One of the blessings, in preparation for deaconate in the Spring semester of third theology at Mundelein Seminary is the opportunity to go to the Holy Land for nine weeks.
Thirty two seminarians were given the experience of the lifetime to walk in the footsteps of Jesus, in Bethlehem, Nazareth, Galilee, and ending in Jerusalem. I have been touched by all the pilgrims from all over the world bringing their traditions and customs. At the grotto of the Church of the Nativity, traditionally, groups of people sing a Christmas carol in their native language. I was most touched by being able to go and kiss the spot where Christ was born.
One time, I even met a group of Methodists from Iowa and met a student at Bethlehem University who worked an internship, for the Diocese of Des Moines. The world is so small. In Nazareth, one could see where Jesus stayed for most of his life. In Galilee, besides seeing the beautiful view of the sea, one could see where Christ started his ministry.
We’ve also stopped at many national parks where the terms bedrock and crusader ruins became a common place. I even did something that I never do and got into the water and went swimming in the Dead Sea. In the sea, one floats because of all the salt.
With nine weeks, we have been given an opportunity that few receive. Pope Francis was there in the Holy Land for three days in May (23-25) and thus, I’ve become truly grateful.
In Jerusalem, it seems on every corner there is a major historical site. I have become more aware of Judaism and Islam by visiting the Western Wall and the Dome of the Rock. It was at the Dome of the Rock where I met a Jewish woman born in Moline, saw a John Deere tractor, and a group of pilgrims from the Quad City area, where I am from. Though the Temple Mount where the Dome of the rock is located, is such a point of contention, it was relatively peaceful on my trip in the silence and peacefulness once inside.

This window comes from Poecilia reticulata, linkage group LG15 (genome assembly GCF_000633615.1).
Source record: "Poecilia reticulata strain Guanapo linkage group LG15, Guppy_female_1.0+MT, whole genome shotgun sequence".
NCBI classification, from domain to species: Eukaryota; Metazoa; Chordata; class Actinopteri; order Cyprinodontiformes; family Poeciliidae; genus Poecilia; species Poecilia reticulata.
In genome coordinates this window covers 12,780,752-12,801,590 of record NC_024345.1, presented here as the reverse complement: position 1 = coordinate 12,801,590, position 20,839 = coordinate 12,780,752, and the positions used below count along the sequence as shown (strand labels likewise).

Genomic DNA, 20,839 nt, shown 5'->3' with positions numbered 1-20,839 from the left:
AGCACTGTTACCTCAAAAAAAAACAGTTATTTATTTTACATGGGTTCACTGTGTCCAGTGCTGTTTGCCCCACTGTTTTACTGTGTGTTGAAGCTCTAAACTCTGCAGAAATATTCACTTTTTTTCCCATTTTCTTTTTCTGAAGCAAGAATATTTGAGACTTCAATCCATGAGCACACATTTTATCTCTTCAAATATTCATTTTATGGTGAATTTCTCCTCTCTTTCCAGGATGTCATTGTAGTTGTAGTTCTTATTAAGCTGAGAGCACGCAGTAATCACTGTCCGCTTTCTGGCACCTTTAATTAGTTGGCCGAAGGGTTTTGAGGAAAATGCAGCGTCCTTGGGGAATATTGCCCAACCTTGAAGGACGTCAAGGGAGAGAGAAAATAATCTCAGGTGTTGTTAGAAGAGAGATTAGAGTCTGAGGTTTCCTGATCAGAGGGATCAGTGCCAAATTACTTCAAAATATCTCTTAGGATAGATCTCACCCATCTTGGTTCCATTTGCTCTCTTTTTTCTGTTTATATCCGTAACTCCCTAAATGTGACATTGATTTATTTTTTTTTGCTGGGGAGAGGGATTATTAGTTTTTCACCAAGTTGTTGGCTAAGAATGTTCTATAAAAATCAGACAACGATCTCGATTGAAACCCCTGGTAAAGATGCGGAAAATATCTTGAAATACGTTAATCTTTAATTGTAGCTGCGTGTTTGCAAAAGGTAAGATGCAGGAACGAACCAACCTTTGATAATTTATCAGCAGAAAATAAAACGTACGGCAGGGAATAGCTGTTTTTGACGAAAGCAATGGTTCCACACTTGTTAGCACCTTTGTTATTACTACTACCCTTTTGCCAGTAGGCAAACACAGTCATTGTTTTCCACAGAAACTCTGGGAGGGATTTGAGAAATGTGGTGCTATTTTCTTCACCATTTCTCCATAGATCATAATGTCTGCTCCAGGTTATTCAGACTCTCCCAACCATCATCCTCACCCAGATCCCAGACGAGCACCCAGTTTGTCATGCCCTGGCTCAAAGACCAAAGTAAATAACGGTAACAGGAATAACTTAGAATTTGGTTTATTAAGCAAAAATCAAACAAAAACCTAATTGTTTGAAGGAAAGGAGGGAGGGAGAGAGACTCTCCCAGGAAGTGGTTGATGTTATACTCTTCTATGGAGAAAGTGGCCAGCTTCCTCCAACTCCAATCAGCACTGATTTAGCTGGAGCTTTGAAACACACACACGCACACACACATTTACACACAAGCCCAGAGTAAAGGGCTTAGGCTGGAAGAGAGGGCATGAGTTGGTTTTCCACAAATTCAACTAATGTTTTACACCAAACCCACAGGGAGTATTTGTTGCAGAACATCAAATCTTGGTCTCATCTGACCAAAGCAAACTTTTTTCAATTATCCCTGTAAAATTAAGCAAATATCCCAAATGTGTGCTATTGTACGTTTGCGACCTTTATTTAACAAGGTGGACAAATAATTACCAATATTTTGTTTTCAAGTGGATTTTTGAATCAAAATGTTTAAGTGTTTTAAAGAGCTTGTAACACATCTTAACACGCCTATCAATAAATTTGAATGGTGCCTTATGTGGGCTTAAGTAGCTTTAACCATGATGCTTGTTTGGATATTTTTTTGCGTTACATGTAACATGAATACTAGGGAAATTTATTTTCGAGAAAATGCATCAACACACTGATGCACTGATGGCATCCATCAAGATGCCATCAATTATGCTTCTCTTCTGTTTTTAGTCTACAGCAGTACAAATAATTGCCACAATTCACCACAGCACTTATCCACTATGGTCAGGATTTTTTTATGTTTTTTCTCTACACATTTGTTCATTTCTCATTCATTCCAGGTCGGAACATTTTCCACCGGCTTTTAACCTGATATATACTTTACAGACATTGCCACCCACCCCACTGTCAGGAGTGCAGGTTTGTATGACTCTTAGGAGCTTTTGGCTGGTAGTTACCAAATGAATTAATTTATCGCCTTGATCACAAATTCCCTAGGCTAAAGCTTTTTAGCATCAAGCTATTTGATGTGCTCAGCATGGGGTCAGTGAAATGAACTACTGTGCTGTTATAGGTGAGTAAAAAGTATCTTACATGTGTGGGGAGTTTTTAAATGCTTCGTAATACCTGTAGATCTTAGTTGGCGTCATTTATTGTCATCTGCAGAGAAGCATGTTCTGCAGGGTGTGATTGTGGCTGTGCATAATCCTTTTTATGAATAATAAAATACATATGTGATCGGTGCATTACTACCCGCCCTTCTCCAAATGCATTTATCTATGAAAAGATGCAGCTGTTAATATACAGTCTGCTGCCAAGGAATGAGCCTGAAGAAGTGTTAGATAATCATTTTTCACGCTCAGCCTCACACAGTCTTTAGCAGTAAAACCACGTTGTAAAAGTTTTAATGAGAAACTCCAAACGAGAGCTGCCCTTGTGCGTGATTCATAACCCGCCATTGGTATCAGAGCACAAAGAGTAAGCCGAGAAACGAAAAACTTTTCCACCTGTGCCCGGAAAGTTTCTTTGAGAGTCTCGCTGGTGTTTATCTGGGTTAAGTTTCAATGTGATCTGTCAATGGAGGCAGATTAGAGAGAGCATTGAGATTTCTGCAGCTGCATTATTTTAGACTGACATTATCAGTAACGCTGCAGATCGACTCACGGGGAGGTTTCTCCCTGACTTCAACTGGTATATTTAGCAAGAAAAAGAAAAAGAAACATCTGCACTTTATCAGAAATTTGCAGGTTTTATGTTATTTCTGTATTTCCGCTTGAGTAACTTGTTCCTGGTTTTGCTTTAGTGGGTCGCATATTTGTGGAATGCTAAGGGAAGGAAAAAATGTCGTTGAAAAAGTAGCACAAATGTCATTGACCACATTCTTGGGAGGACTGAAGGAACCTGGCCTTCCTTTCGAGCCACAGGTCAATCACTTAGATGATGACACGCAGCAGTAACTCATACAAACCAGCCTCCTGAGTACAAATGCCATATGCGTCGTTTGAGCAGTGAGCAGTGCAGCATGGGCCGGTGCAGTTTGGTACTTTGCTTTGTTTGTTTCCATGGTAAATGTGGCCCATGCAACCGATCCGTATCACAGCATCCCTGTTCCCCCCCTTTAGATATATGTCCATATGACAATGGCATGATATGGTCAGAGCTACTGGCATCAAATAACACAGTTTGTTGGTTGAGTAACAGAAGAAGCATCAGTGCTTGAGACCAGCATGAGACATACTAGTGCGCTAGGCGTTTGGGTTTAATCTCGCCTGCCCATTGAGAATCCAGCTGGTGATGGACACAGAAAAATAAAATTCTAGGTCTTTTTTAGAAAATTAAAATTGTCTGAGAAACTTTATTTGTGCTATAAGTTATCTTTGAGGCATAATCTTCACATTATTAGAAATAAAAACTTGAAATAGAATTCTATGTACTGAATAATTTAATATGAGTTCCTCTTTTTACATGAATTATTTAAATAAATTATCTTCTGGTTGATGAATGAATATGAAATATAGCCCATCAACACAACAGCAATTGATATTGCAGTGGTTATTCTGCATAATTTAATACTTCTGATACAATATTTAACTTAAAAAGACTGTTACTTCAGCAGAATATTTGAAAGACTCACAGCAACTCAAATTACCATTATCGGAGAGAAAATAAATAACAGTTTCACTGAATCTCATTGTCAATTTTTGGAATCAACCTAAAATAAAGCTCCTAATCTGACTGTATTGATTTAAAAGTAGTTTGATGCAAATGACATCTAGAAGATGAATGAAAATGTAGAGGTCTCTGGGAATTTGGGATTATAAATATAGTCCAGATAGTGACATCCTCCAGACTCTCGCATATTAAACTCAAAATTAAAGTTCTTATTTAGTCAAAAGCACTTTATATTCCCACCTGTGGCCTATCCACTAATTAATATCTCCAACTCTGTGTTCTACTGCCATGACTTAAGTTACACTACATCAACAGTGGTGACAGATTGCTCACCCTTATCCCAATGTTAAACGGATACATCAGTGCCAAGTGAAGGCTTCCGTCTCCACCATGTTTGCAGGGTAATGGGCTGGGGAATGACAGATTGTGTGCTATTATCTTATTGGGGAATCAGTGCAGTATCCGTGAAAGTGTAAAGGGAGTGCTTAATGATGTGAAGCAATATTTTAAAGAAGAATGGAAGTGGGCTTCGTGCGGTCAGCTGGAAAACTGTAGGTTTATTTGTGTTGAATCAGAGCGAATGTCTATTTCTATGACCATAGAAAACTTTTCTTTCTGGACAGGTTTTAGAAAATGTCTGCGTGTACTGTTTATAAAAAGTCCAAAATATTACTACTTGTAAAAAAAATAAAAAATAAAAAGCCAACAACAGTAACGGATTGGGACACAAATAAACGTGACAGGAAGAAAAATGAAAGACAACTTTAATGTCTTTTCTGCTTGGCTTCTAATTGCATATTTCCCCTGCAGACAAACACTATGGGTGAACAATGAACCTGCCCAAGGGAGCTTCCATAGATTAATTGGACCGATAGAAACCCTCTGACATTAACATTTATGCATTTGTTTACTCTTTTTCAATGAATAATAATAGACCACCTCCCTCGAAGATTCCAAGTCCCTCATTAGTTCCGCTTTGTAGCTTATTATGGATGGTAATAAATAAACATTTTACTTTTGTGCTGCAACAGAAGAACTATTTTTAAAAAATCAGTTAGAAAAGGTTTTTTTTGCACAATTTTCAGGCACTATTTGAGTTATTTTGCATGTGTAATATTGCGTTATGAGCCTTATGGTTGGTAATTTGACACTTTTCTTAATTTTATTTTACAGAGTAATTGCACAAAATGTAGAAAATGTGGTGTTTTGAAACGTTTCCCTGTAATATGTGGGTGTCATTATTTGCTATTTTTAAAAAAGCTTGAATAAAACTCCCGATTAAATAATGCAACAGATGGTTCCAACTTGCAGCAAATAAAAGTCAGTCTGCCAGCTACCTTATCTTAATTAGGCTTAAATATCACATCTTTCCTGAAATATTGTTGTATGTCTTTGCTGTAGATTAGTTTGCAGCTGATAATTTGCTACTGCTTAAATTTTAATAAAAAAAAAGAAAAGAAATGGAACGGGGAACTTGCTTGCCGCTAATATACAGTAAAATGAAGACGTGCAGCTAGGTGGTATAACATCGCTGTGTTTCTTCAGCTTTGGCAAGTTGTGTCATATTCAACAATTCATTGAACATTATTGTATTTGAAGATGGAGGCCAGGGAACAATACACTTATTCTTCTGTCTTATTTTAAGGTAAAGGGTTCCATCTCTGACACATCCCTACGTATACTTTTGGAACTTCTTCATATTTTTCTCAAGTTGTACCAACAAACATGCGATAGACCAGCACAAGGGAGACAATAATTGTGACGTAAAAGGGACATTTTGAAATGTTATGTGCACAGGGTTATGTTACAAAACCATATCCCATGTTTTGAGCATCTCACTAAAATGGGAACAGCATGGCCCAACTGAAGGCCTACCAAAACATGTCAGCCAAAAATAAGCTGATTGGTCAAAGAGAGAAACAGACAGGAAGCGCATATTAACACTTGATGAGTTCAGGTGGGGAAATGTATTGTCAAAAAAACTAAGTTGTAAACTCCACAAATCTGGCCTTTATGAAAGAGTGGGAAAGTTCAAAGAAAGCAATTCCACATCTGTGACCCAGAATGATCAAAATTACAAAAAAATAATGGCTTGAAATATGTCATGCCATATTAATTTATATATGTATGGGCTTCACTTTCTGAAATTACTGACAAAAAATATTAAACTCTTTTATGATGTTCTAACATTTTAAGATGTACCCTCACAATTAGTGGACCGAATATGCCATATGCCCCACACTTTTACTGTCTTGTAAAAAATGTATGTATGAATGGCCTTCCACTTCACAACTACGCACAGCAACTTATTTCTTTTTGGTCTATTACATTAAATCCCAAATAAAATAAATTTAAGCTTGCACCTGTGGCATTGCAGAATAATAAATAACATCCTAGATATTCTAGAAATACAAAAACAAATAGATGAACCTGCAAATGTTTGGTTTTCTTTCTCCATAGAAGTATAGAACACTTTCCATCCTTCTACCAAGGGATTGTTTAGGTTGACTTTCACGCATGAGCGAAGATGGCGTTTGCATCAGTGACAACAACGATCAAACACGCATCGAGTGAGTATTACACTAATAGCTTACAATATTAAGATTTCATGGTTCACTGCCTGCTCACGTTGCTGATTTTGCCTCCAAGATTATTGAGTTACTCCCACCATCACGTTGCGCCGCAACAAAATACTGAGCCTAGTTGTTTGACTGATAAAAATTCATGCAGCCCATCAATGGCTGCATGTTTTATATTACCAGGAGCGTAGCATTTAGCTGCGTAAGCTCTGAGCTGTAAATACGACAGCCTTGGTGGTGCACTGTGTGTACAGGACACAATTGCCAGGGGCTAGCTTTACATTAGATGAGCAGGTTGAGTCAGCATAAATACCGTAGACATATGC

There are many things to do in Jerusalem and I’ve taken full advantage of visiting a lot of places. Going to Yad Vashem, the Holocaust museum brought to reality the suffering of the Jewish people. As a former political science major, I went to the Supreme Court building and the Knesset where the Parliament meets. I was amazed at the open access of the government where the people are allowed to attend committee meetings. What struck me the most was the Via Dolorosa and the Church of the Holy Sepulcher. I have been fortunate to go with the Franciscans at 3 p.m. on Fridays, three times and follow the Stations of the Cross. Though, there are so many people, I see that as a blessing because it shows that Christ still does matter to people. It seemed to me that the world stops while we walk past each station of the cross. People in the stand, soldiers stand, shopkeepers look at us in awe and silence.
I was even able to spend my birthday, March 7, here on a Friday in lent. The date was special, also because three months from March 7, is my deacon ordination, at Sacred Heart Cathedral in Davenport June 7, God willing, to which you are all invited to. There is no greater gift that realizing that and God’s love for all of us.
The Church of the Holy Sepulcher is the pinnacle of our faith. Calvary where Christ died on the cross, the place where Jesus was laid and buried are all present. I met on Calvary, an orthodox priest who if I had a beard and ponytail, pretty much looked like me. He even had my smile which freaked me out a bit. The culmination of the pilgrimage was when along with ten other classmates, I spent the night at the Holy Sepulcher. We pretty much had the church to ourselves and I was able to in silence pray for everyone, including all of us. The only rule was to stay awake, which surprisingly I was able to do, easily.
Know of my prayers for you and please pray for me too as I prepare myself for my deacon ordination.